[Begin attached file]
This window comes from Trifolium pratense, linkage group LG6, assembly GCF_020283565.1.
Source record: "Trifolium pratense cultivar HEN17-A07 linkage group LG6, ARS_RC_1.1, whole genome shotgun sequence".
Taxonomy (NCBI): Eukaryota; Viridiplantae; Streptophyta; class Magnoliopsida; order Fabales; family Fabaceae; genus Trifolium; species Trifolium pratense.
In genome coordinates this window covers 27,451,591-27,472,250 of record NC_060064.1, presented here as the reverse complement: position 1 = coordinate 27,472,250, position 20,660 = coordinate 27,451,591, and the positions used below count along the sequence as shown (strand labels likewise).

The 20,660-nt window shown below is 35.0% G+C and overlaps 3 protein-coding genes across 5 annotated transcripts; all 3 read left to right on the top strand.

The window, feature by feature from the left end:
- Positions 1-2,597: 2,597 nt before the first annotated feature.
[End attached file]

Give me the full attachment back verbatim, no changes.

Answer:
This window comes from Trifolium pratense, linkage group LG6, assembly GCF_020283565.1.
Source record: "Trifolium pratense cultivar HEN17-A07 linkage group LG6, ARS_RC_1.1, whole genome shotgun sequence".
Taxonomy (NCBI): Eukaryota; Viridiplantae; Streptophyta; class Magnoliopsida; order Fabales; family Fabaceae; genus Trifolium; species Trifolium pratense.
In genome coordinates this window covers 27,451,591-27,472,250 of record NC_060064.1, presented here as the reverse complement: position 1 = coordinate 27,472,250, position 20,660 = coordinate 27,451,591, and the positions used below count along the sequence as shown (strand labels likewise).

The 20,660-nt window shown below is 35.0% G+C and overlaps 3 protein-coding genes across 5 annotated transcripts; all 3 read left to right on the top strand.

The window, feature by feature from the left end:
- Positions 1-2,597: 2,597 nt before the first annotated feature.